From Lady Godiva to the Breck Girl, Farah Fawcett to Jennifer Aniston, there
is no question that, at least for women, hair is often a defining point in
personal style. That's one reason why so many women panic
at even the thought of losing a few hairs down the drain with each shampoo.
Those fears are not unfounded, as each year more women are forced to come to
grips with the possibility of serious hair
loss. According to the American Academy of Dermatology, it's a growing
problem, affecting some 30 million women in the United States -- with some
forms of loss occurring at earlier ages, and being seen in increasing
"I have seen women as young as 15 or 16 develop hair loss problems -- it's
not common, but it's also not that rare," says Ted Daly, MD, a dermatologist
from Nassau University Medical Center on Long Island, who specializes in the
treatment of female hair loss.
But what exactly causes a woman to lose her hair? To understand that, it's
important to know a little something about how hair grows.
Experts say our tresses usually grow at the rate of about one-half inch per
month -- with each hair having a growth phase of two to six years. At that
point the hair "rests" for a period of time, then falls out -- and the follicle
from which it sprang soon starts growing a new strand. And so the cycle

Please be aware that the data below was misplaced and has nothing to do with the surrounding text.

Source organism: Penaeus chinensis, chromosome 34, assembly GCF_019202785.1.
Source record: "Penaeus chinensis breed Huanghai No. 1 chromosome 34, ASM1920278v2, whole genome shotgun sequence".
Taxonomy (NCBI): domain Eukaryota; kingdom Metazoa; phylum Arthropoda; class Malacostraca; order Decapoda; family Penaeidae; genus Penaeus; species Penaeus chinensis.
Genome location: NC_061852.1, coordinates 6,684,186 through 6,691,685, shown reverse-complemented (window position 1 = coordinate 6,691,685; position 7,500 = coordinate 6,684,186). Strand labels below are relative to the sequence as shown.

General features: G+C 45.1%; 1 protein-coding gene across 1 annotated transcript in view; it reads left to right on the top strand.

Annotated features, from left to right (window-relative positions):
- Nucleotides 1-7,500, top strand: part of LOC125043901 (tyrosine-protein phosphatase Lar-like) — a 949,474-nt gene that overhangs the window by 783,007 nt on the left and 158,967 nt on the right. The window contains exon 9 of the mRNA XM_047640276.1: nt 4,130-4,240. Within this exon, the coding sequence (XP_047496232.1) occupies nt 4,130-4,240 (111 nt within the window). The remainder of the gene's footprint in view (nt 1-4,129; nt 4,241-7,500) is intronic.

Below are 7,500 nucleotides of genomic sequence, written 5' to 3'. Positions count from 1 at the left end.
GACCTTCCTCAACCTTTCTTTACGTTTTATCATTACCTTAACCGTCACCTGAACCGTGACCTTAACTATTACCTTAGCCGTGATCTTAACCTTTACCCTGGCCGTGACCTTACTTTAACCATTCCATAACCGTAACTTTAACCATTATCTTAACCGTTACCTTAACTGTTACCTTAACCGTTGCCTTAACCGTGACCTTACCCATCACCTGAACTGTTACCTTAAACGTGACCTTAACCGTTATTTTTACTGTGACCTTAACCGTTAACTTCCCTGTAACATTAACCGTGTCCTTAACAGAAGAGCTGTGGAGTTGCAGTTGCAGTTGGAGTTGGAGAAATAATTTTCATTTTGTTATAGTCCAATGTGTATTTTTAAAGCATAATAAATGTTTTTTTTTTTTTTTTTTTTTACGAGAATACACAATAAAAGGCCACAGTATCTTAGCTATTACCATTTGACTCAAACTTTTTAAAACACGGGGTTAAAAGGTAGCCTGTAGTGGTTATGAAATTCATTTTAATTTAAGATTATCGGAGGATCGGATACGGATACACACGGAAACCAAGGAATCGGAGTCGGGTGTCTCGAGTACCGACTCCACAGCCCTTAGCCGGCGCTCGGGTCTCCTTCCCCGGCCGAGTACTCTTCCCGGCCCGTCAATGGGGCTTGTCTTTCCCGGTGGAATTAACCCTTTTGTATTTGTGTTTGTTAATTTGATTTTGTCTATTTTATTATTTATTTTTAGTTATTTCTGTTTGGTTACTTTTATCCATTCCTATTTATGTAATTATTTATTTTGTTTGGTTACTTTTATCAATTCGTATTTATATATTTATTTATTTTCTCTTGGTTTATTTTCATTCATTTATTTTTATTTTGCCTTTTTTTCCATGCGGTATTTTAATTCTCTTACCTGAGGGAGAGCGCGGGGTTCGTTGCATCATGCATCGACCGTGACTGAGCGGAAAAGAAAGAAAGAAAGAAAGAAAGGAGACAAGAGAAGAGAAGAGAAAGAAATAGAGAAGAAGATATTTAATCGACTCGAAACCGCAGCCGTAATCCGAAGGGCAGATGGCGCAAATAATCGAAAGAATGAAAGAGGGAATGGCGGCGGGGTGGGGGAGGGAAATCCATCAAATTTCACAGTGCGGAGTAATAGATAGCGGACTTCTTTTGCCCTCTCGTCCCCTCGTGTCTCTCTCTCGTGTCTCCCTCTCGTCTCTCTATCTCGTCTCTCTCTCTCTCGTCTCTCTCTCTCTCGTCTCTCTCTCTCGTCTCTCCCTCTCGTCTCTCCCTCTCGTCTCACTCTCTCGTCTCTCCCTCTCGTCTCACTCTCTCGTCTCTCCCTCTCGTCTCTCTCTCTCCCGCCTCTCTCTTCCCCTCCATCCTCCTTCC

continues, usually well into our senior years.
In some folks, however -- those with a genetic predisposition to hair loss
-- a group of hormones called androgens interferes with this natural process.
According to dermatologist Michael Reed, MD, androgen hormones include testosterone, androsteinedione, and dihydrotestosterone
(DHT) -- all of which are made in men's bodies in large amounts, and in women's
bodies in small amounts.
In those who are genetically susceptible, when testosterone comes in contact
with enzymes residing in the hair cell, it is converted into the more potent
androgen DHT, which then binds with receptors deep within the hair
"Over time, an excess build-up [of DHT] in the follicle causes it to begin
shrinking, which in turn alters the natural resting and growth phases of the
hair," says Reed, clinical associate professor of dermatology at NYU Medical
Center, and a specialist in female hair loss. Some of the follicles eventually
die, while others are rendered incapable of producing or maintaining healthy
hair growth. The end result, says Reed, is hair loss -- and a condition that is
medically known as androgenic alopecia.
For many decades, doctors believed that androgenic alopecia was the primary
cause of balding in both men and women. Today they know this is not true -- at
least where women are concerned.